Renacle-Nicolas Sotiau

mantle clock in gilt bronze, flanked by with figures bronze figures with books representing Study and Philosophy

Renacle-Nicolas Sotiau (1749–1791)
Figures after Simon-Louis Boizot (1743–1809)
Mantel Clock Representing Study and Philosophy
Paris, c. 1785–90
Patinated and gilt bronze, marbre, enameled metal, and glass
22 1/2 x  21 13/16 x 5 1/2 in. (57.2 x 53.8 x 14 cm)
Horace Wood Brock Collection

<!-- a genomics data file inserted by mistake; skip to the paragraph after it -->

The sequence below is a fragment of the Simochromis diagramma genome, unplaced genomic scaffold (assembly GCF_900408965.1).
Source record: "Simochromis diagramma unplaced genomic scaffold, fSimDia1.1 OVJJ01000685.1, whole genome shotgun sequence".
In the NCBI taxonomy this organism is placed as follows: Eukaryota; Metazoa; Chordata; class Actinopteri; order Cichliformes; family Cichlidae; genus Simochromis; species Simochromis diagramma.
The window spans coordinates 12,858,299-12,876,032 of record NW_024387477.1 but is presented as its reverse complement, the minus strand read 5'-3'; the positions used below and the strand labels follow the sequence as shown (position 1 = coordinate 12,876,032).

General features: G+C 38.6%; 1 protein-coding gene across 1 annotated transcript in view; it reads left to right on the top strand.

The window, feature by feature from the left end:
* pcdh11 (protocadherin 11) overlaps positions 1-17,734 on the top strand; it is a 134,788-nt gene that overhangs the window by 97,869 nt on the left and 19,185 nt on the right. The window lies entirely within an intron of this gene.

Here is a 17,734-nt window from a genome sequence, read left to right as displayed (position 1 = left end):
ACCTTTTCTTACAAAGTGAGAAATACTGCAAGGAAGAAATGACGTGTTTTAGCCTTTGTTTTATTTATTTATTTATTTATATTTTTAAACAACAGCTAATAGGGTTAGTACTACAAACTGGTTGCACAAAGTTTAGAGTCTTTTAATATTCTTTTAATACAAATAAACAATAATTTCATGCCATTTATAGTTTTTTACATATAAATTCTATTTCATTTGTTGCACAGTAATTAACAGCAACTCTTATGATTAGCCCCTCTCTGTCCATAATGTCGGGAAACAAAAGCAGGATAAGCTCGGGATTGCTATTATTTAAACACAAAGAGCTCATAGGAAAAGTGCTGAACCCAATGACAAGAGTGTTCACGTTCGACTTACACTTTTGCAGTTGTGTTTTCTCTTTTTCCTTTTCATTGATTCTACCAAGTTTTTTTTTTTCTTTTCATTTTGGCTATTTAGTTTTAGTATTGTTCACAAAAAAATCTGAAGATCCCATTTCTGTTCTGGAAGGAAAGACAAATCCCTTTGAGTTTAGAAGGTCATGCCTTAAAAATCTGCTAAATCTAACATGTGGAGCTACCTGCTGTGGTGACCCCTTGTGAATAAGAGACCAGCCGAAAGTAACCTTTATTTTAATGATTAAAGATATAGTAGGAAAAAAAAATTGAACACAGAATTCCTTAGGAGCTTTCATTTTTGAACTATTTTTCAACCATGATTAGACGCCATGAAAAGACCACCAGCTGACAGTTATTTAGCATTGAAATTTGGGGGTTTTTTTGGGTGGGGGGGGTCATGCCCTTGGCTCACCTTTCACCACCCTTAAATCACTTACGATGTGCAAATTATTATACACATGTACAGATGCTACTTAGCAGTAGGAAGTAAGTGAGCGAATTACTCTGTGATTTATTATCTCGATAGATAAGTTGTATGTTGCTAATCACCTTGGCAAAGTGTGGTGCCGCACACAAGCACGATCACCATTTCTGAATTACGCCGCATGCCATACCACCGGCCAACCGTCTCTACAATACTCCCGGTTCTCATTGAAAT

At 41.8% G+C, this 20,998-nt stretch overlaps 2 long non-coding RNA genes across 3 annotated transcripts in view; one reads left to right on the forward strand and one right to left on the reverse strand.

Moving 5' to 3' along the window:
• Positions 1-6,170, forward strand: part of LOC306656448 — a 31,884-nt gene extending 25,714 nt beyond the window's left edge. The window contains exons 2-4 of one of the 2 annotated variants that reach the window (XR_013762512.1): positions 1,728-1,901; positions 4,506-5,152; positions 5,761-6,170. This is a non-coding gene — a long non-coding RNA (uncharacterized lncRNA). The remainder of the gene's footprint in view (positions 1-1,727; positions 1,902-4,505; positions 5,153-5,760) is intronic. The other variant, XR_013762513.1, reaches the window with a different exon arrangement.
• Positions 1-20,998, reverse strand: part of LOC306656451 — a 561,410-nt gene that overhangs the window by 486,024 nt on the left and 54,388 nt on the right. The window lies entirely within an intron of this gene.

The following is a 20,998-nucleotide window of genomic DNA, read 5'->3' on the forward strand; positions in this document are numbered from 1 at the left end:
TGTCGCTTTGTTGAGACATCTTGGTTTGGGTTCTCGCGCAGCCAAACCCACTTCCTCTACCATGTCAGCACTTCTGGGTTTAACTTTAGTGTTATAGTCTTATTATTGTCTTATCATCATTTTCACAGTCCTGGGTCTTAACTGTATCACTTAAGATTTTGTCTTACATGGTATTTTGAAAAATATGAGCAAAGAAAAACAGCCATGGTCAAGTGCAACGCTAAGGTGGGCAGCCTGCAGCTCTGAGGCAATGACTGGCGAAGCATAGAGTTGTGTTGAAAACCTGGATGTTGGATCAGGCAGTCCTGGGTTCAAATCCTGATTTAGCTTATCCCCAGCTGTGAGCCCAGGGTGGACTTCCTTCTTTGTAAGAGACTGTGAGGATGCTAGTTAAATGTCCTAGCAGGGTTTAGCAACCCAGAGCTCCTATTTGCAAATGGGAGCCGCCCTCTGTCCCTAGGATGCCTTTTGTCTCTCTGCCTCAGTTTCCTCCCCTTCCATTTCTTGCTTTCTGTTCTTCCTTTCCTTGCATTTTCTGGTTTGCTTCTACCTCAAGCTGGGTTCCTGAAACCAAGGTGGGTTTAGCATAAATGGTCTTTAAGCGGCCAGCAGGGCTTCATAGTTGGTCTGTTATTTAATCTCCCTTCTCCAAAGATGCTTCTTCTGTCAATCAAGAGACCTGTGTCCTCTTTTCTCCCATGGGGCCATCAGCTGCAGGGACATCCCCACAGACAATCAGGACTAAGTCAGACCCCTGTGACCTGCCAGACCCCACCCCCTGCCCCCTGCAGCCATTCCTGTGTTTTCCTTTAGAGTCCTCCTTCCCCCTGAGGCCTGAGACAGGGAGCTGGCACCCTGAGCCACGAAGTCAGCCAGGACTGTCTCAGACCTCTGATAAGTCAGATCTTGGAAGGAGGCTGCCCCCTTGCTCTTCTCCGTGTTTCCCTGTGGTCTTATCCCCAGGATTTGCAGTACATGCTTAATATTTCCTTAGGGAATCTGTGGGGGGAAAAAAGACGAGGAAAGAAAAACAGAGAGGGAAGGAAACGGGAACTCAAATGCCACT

Although the pendulum clock was invented in 1653 by the Dutch mathematician Christiaan Huygens (1629–1695), its development took place in England and France. This scientific revolution transformed clocks into precise timekeepers that were both decorative and functional. Around 1669 a special type of escapement was invented that enabled pendulum clocks to keep time within a few seconds. While the British designed the case around the movement, the French gave increasing importance to the case. The French eighteenth-century clocks featured in this exhibition are all pendulum clocks, including this example with figures in bronze representing Study and Philosophy after a sculpture by Simon-Louis Boizot. The movement is by the renowned clockmaker Renacle-Nicolas Sotiau, who supplied timepieces to Louis XVI, Marie-Antoinette, and the daughters of Louis XV, among others.

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